Section 10(2) provides a non-exhaustive list of conduct that may constitute an abuse of dominant position:

 

  • Directly or indirectly imposing an unfair purchase or selling price or other unfair trading condition on a supplier or customer;
  • Limiting or controlling production, market outlets or market access, technical or technological development or investment to the prejudice of consumers;
  • Refusing to supply to particular enterprises or group or category of enterprises;
  • Discriminating by applying different conditions to equivalent transactions that discourage new market entry or market expansion or investment by an existing competitor, seriously damage or force a competitor that is just as efficient from the market or harms competition in the market in which the dominant enterprise operates or in any upstream or downstream market;
  • Forcing conditions in a contract which have no connection with the subject matter of the contract (eg. making the contract conditional on buying an unrelated product);
  • Any predatory behaviour towards competitors; or
  • Buying up scarce supply of inputs (either goods or services) where there is no reasonable commercial justification.

 

Whilst the Act prohibits a dominant enterprise from engaging in certain conduct which non-dominant enterprises can do, a dominant enterprise is not restricted from engaging in a conduct which has a reasonable commercial justification or which is a reasonable commercial response to market entry or conduct by a competitor.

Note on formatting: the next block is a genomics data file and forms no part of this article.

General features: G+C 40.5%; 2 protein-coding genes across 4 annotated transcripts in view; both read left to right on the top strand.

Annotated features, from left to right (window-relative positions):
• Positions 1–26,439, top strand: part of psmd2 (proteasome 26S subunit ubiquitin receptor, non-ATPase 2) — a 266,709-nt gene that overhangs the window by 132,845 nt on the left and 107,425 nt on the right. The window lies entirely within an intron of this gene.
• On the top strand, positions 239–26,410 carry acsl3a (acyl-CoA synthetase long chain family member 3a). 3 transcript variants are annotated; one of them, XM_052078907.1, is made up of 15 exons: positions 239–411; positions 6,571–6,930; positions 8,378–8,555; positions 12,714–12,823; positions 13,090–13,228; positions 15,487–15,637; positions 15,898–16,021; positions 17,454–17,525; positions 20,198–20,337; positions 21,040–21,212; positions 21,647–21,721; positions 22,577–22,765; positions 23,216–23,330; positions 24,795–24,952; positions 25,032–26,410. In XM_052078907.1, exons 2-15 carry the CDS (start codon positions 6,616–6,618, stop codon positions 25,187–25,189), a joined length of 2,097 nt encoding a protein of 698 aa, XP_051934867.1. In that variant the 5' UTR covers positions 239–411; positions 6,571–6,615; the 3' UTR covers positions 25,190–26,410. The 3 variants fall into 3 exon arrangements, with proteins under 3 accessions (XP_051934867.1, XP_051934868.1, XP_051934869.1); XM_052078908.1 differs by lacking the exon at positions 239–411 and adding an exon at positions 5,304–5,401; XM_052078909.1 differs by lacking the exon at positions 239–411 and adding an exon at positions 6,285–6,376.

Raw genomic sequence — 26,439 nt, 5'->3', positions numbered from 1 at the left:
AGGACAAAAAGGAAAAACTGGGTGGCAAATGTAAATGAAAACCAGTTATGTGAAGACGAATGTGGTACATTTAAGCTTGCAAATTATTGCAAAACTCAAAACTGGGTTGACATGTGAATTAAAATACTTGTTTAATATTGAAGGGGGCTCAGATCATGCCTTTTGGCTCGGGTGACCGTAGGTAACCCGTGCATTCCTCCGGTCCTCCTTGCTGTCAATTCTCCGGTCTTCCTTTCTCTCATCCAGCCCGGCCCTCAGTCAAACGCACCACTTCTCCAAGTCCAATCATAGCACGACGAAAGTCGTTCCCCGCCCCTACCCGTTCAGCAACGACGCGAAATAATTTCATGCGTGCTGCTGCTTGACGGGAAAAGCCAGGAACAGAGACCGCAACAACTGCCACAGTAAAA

In contrast to anti-competitive agreements which potentially have relief from liability, there is no exemption process for abuse of dominance. Defence will therefore have to be raised in response to MyCC’s allegations of an abuse of a dominant position.  The onus of proof of the reasonable commercial justification or response lies on the dominant enterprise.

 

Related: Overview Of Competition Law (Part 2)

 

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For further information, please contact:

 

Sharon Tan, Partner, ZICOLaw

[email protected]

 

ZICOlaw Competition & Antitrust Practice Profile in Malaysia 

 

Competition & Antitrust Law Firms in Malaysia

Doing Business in ASEAN: Legal Considerations